Jessica Campbell

  • A scene created out of pieces of carpet portrays a person taking a picture of a portrait in a gallery with a smartphone.
A scene created out of pieces of carpet portrays a person taking a picture of a portrait in a gallery with a smartphone.
  1. Long A person wearing what appears to be a Chicago Cubs jersey, khaki cargo shorts, and grey new balance tennis shoes with white ankle socks is taking a picture with a smartphone of an abstract portrait of President Lincoln with a yellow triangle nose against a salmon pink background flecked with blue triangles. This scene is entirely rendered in plush carpet that lacks detail creating a cartoon-like visual style. The person is standing facing to the right facing the portrait on a white wall. Part of another artwork appears at the left edge of the image in the background, giving the impression of a gallery space. He stands on floorboards of varying shades of brown that extend to the back wall of the space.
Jessica Campbell, Phoning it in, 2018. Acrylic rug on panel; 60 × 48 in. (152.4 × 121.9 cm). Photo: James Prinz, courtesy of Western Exhibitions.
Jessica Campbell, Porn Cabbie, 2018. Acrylic rug and oil on panel; 30 × 40 in. (76.2 × 101.6 cm). Photo: James Prinz, courtesy of Western Exhibitions.
Jessica Campbell, Skinny dip, 2016. Acrylic rug on panel; 60 × 48 in. (152.4 × 121.9 cm). Photo: Robert Chase Heishman and Emily Kay Henson.
Jessica Campbell, The Crack-Up, 2018. Acrylic rug on panel; 36 × 24 in. (91.4 × 61 cm). Photo: James Prinz, courtesy of Western Exhibitions.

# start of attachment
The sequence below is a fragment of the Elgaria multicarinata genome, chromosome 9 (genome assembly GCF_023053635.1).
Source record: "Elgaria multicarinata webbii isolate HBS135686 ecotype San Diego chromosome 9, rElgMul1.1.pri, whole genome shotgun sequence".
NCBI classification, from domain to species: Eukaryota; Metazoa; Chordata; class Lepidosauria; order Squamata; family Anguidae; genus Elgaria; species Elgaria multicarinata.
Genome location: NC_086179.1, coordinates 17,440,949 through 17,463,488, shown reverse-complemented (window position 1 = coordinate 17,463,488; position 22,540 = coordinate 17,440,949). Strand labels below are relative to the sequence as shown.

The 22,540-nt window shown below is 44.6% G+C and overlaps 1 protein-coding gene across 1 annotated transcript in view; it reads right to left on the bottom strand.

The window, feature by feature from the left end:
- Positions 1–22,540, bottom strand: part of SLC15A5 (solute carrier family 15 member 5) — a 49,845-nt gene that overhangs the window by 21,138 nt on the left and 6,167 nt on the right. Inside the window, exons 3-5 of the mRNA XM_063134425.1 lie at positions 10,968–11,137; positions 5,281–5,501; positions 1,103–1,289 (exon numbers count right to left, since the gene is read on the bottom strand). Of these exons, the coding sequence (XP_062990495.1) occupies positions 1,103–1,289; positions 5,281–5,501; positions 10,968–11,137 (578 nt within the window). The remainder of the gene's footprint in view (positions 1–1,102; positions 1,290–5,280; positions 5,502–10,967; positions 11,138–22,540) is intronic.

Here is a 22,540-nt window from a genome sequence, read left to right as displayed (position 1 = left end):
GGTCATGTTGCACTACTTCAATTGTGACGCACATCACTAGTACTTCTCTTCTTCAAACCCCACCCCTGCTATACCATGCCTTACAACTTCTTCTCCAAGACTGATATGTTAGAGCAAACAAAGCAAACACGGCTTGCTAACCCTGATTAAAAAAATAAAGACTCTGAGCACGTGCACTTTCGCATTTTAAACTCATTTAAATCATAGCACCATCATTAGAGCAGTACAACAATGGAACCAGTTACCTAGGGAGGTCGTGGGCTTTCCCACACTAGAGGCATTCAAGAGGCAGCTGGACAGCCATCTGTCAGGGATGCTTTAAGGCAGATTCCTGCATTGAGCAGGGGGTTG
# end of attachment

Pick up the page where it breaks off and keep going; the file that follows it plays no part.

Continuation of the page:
Jessica Campbell, Untitled, 2016. Ink and charcoal on paper; 30 × 30 in. (76.2 × 76.2 cm). Photo: Tim Johnson.
Jessica Campbell, Untitled, 2017. Ink and charcoal on paper; 11 × 14 in. (27.9 × 35.6 cm). Photo: Tim Johnson.

About

The satirical drawings, comics, and textiles by Chicago-based artist Jessica Campbell (Canadian, b. 1985) take aim at everyday experiences that reveal the sexism women face in the 21st century. Drawing from a wide range of influences including science fiction, art-world politics, and her Evangelical upbringing, she infuses her work with humor and vulnerability. Her recently published graphic novels include Hot or Not: 20th-Century Male Artists (2016) and XTC69 (2018).

The exhibition is organized by Nina Wexelblatt, Curatorial Assistant. t is presented in the Dr. Paul and Dorie Sternberg Family Gallery and Ed and Jackie Rabin Gallery on the museum’s third floor.